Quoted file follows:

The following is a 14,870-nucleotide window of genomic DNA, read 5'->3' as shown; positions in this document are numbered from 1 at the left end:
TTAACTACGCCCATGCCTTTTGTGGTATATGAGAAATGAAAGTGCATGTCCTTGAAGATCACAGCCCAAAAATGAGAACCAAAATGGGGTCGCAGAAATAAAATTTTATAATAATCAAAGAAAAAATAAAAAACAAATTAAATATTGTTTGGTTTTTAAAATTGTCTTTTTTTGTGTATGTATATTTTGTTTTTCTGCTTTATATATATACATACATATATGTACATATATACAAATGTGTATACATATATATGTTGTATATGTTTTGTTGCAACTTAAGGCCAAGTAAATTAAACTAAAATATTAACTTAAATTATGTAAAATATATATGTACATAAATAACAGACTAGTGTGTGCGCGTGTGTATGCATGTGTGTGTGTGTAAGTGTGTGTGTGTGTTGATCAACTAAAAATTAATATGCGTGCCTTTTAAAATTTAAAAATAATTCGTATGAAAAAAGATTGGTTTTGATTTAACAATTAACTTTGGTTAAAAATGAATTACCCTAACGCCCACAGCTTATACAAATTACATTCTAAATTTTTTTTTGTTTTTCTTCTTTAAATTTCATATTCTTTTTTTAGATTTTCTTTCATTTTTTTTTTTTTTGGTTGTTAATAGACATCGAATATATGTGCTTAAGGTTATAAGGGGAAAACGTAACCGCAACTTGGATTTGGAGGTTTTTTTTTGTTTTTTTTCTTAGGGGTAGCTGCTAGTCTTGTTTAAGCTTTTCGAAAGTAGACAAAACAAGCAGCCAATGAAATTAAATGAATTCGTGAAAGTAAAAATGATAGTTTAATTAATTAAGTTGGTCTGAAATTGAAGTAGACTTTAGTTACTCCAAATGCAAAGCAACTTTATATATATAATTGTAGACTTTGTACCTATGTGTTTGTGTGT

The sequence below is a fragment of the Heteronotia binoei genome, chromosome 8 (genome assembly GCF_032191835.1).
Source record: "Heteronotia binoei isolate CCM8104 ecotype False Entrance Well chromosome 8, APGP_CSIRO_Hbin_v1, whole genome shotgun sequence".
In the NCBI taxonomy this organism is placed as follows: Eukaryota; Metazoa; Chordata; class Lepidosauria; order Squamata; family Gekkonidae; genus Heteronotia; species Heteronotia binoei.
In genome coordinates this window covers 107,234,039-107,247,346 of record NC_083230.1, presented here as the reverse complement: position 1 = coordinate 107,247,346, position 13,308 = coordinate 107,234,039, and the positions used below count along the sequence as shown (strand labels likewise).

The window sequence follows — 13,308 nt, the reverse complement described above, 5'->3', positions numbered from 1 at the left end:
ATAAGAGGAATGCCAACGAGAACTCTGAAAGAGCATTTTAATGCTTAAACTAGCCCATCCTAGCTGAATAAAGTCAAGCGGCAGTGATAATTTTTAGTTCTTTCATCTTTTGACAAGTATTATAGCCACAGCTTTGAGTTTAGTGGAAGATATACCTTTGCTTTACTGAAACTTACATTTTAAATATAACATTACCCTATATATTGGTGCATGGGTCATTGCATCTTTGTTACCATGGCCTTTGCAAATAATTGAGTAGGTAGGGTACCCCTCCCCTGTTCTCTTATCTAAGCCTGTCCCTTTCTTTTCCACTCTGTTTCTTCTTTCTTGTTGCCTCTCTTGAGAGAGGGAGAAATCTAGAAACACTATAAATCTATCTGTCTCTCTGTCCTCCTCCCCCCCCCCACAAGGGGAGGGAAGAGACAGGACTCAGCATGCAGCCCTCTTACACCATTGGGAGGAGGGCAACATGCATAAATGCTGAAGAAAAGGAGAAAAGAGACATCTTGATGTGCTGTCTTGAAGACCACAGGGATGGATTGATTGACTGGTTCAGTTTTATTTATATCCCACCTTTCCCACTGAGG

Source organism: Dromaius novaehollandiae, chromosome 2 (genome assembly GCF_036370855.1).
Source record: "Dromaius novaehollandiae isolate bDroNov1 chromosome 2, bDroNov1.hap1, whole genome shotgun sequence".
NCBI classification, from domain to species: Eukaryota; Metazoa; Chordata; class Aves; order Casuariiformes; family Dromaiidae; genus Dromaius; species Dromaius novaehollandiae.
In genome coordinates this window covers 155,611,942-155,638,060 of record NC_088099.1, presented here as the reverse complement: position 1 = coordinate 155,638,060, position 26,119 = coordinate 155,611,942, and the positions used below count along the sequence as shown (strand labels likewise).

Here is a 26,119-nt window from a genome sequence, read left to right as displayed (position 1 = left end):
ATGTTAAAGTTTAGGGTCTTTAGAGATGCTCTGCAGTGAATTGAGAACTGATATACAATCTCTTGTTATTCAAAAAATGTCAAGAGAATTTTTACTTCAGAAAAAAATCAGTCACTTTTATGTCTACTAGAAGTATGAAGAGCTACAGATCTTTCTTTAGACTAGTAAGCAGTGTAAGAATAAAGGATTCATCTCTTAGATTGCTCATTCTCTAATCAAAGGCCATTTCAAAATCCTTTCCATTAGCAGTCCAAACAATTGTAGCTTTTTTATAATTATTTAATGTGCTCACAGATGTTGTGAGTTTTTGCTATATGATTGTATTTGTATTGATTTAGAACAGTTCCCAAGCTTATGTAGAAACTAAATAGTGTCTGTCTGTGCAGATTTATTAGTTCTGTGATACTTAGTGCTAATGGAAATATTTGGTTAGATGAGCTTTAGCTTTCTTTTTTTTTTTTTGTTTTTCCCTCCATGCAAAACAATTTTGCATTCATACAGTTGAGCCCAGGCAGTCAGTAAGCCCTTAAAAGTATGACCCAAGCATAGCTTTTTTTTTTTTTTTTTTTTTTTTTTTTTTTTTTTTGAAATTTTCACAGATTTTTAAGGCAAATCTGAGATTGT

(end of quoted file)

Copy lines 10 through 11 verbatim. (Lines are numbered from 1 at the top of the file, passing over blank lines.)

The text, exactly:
Source record: "Dromaius novaehollandiae isolate bDroNov1 chromosome 2, bDroNov1.hap1, whole genome shotgun sequence".
NCBI classification, from domain to species: Eukaryota; Metazoa; Chordata; class Aves; order Casuariiformes; family Dromaiidae; genus Dromaius; species Dromaius novaehollandiae.